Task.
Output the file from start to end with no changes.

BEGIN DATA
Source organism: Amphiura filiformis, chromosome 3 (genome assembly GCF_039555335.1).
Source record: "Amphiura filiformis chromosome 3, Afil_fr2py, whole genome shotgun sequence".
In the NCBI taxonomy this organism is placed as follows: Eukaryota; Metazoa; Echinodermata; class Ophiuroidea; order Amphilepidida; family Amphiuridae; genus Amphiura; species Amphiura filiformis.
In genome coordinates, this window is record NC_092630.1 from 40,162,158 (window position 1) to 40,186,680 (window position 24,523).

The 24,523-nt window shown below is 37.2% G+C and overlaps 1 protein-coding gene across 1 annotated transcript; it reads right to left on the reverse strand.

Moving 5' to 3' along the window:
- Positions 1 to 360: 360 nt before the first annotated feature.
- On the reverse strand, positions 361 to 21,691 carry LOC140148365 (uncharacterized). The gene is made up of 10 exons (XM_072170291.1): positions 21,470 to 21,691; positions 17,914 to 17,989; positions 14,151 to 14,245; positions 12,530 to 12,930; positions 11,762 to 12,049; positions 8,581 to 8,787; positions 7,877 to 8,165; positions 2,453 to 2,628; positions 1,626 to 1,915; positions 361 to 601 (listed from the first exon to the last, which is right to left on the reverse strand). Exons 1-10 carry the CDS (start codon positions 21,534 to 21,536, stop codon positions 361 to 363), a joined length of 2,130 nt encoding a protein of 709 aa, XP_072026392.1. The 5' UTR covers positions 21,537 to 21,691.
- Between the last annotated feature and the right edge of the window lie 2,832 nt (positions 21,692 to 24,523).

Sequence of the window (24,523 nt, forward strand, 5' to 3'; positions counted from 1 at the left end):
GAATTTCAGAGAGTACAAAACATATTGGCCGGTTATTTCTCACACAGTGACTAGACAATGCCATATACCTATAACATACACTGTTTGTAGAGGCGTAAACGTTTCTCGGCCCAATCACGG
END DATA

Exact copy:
Source organism: Amphiura filiformis, chromosome 3 (genome assembly GCF_039555335.1).
Source record: "Amphiura filiformis chromosome 3, Afil_fr2py, whole genome shotgun sequence".
In the NCBI taxonomy this organism is placed as follows: Eukaryota; Metazoa; Echinodermata; class Ophiuroidea; order Amphilepidida; family Amphiuridae; genus Amphiura; species Amphiura filiformis.
In genome coordinates, this window is record NC_092630.1 from 40,162,158 (window position 1) to 40,186,680 (window position 24,523).

The 24,523-nt window shown below is 37.2% G+C and overlaps 1 protein-coding gene across 1 annotated transcript; it reads right to left on the reverse strand.

Moving 5' to 3' along the window:
- Positions 1 to 360: 360 nt before the first annotated feature.
- On the reverse strand, positions 361 to 21,691 carry LOC140148365 (uncharacterized). The gene is made up of 10 exons (XM_072170291.1): positions 21,470 to 21,691; positions 17,914 to 17,989; positions 14,151 to 14,245; positions 12,530 to 12,930; positions 11,762 to 12,049; positions 8,581 to 8,787; positions 7,877 to 8,165; positions 2,453 to 2,628; positions 1,626 to 1,915; positions 361 to 601 (listed from the first exon to the last, which is right to left on the reverse strand). Exons 1-10 carry the CDS (start codon positions 21,534 to 21,536, stop codon positions 361 to 363), a joined length of 2,130 nt encoding a protein of 709 aa, XP_072026392.1. The 5' UTR covers positions 21,537 to 21,691.
- Between the last annotated feature and the right edge of the window lie 2,832 nt (positions 21,692 to 24,523).

Sequence of the window (24,523 nt, forward strand, 5' to 3'; positions counted from 1 at the left end):
GAATTTCAGAGAGTACAAAACATATTGGCCGGTTATTTCTCACACAGTGACTAGACAATGCCATATACCTATAACATACACTGTTTGTAGAGGCGTAAACGTTTCTCGGCCCAATCACGG